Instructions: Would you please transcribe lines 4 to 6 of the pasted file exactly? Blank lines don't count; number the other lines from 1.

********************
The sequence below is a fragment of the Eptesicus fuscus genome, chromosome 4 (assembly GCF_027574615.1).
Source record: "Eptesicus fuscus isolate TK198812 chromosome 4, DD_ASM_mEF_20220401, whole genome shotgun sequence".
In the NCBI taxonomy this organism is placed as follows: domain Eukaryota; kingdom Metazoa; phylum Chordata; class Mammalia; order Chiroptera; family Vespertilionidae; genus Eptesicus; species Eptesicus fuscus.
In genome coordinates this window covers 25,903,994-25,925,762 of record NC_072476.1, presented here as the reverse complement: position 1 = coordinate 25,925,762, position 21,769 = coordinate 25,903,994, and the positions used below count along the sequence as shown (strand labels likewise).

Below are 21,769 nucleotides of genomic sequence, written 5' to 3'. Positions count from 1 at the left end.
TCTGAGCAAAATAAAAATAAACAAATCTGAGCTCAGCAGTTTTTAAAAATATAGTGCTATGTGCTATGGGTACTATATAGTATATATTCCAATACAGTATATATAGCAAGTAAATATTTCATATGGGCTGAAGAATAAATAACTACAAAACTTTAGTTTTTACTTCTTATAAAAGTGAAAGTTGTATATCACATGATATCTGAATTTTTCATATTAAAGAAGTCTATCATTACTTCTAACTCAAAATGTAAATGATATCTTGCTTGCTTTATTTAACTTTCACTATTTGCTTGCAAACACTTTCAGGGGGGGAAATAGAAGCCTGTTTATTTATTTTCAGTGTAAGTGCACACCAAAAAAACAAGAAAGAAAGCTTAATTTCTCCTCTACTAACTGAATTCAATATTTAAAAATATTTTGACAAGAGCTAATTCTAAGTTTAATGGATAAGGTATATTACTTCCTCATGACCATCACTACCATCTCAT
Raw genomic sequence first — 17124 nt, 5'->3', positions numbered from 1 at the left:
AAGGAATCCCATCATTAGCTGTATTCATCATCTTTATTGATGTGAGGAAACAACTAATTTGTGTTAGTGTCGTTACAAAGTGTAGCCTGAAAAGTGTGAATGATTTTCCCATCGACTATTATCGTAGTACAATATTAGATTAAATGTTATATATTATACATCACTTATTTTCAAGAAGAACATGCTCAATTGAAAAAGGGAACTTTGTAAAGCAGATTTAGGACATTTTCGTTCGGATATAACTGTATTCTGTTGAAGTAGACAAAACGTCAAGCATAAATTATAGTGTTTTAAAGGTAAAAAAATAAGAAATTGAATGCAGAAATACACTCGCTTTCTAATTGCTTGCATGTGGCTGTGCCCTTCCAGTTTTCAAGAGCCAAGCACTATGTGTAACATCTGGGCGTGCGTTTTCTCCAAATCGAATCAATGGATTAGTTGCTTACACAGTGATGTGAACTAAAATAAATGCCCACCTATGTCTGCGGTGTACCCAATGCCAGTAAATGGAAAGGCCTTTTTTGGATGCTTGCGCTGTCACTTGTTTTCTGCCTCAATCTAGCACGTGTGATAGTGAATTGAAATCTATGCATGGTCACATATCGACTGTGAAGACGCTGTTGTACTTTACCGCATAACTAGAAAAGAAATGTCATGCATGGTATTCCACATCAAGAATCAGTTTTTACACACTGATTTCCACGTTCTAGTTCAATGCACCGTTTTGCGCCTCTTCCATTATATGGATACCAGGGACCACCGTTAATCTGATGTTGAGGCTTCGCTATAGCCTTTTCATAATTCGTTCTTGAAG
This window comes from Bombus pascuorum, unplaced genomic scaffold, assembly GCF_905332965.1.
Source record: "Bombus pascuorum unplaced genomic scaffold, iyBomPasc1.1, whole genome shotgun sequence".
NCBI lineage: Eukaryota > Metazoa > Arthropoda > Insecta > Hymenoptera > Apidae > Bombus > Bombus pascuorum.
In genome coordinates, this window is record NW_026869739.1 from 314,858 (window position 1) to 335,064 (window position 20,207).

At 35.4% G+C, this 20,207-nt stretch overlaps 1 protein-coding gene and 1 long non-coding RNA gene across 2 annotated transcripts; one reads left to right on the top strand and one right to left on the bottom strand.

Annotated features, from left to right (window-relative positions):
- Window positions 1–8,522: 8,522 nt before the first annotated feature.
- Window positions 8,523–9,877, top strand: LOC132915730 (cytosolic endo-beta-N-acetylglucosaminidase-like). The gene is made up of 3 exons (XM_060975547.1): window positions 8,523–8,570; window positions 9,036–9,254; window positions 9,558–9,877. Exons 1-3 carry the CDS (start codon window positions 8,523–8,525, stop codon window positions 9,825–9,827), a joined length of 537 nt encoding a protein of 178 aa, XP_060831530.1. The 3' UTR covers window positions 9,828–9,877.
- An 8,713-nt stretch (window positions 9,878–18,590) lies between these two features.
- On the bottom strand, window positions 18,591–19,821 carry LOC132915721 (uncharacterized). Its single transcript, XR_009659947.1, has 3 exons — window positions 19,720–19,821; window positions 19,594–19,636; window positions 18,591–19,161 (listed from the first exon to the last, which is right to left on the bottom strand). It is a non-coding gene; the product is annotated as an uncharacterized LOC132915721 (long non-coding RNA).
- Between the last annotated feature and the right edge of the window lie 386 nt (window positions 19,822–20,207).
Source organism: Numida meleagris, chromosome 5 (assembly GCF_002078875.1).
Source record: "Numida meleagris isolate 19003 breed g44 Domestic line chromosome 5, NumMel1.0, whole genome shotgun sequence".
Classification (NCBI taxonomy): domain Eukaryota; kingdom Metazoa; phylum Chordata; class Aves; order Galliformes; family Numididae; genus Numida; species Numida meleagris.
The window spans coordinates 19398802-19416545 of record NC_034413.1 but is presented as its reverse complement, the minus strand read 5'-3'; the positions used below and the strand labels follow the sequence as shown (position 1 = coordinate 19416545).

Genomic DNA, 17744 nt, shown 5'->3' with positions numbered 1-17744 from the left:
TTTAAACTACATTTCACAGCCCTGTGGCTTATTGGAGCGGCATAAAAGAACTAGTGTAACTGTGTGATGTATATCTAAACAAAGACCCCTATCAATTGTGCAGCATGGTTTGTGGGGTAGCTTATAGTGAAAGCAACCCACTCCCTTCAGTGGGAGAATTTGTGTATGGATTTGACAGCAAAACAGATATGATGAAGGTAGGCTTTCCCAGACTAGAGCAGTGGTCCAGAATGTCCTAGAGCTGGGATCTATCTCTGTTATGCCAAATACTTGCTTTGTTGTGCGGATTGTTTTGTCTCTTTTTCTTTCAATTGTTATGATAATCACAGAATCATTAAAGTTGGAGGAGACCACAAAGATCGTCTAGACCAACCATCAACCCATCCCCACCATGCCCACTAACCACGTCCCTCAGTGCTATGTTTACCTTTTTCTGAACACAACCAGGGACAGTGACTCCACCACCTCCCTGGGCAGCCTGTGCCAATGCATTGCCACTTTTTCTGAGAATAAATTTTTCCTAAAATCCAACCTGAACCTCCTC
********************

In genome coordinates this window covers 25,903,994-25,925,762 of record NC_072476.1, presented here as the reverse complement: position 1 = coordinate 25,925,762, position 21,769 = coordinate 25,903,994, and the positions used below count along the sequence as shown (strand labels likewise).

Below are 21,769 nucleotides of genomic sequence, written 5' to 3'. Positions count from 1 at the left end.
TCTGAGCAAAATAAAAATAAACAAATCTGAGCTCAGCAGTTTTTAAAAATATAGTGCTATGTGCTATGGGTACTATATAGTATATATTCCAATACAGTATATATAGCAAGTAAATATTTCATATGGGCTGAAGAATAAATAACTACAAAACTTTAGTTTTTACTTCTTATAAAAGTGAAAGTTGTATATCACATGATATCTGAATTTTTCATATTAAAGAAGTCTATCATTACTTCTAACTCAAAATGTAAATGATATCTTGCTTGCTTTATTTAACTTTCACTATTTGCTTGCAAACACTTTCAGGGGGGGAAATAGAAGCCTGTTTATTTATTTTCAGTGTAAGTGCACACCAAAAAAACAAGAAAGAAAGCTTAATTTCTCCTCTACTAACTGAATTCAATATTTAAAAATATTTTGACAAGAGCTAATTCTAAGTTTAATGGATAAGGTATATTACTTCCTCATGACCATCACTACCATCTCAT